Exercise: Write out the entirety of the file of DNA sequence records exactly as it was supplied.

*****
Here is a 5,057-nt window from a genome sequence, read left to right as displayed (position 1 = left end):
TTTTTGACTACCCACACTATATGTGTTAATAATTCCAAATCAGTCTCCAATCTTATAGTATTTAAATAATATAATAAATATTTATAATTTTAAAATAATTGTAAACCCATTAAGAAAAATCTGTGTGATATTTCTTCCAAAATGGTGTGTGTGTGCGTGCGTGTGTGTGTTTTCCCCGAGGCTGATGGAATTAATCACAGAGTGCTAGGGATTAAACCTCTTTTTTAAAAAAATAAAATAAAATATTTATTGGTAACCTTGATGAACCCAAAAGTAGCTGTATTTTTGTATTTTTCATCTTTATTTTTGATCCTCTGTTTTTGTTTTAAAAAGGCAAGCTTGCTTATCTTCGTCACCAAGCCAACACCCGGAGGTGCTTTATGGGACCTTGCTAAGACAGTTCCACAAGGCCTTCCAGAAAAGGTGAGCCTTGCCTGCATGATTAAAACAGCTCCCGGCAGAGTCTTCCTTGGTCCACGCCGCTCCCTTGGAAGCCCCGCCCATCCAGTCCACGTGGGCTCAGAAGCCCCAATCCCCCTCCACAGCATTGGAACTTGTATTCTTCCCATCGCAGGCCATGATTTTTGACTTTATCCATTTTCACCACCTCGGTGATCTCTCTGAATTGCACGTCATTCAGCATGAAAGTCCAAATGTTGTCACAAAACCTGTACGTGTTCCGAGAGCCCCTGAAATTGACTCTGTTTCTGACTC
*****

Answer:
Here is a 5,057-nt window from a genome sequence, read left to right as displayed (position 1 = left end):
TTTTTGACTACCCACACTATATGTGTTAATAATTCCAAATCAGTCTCCAATCTTATAGTATTTAAATAATATAATAAATATTTATAATTTTAAAATAATTGTAAACCCATTAAGAAAAATCTGTGTGATATTTCTTCCAAAATGGTGTGTGTGTGCGTGCGTGTGTGTGTTTTCCCCGAGGCTGATGGAATTAATCACAGAGTGCTAGGGATTAAACCTCTTTTTTAAAAAAATAAAATAAAATATTTATTGGTAACCTTGATGAACCCAAAAGTAGCTGTATTTTTGTATTTTTCATCTTTATTTTTGATCCTCTGTTTTTGTTTTAAAAAGGCAAGCTTGCTTATCTTCGTCACCAAGCCAACACCCGGAGGTGCTTTATGGGACCTTGCTAAGACAGTTCCACAAGGCCTTCCAGAAAAGGTGAGCCTTGCCTGCATGATTAAAACAGCTCCCGGCAGAGTCTTCCTTGGTCCACGCCGCTCCCTTGGAAGCCCCGCCCATCCAGTCCACGTGGGCTCAGAAGCCCCAATCCCCCTCCACAGCATTGGAACTTGTATTCTTCCCATCGCAGGCCATGATTTTTGACTTTATCCATTTTCACCACCTCGGTGATCTCTCTGAATTGCACGTCATTCAGCATGAAAGTCCAAATGTTGTCACAAAACCTGTACGTGTTCCGAGAGCCCCTGAAATTGACTCTGTTTCTGACTC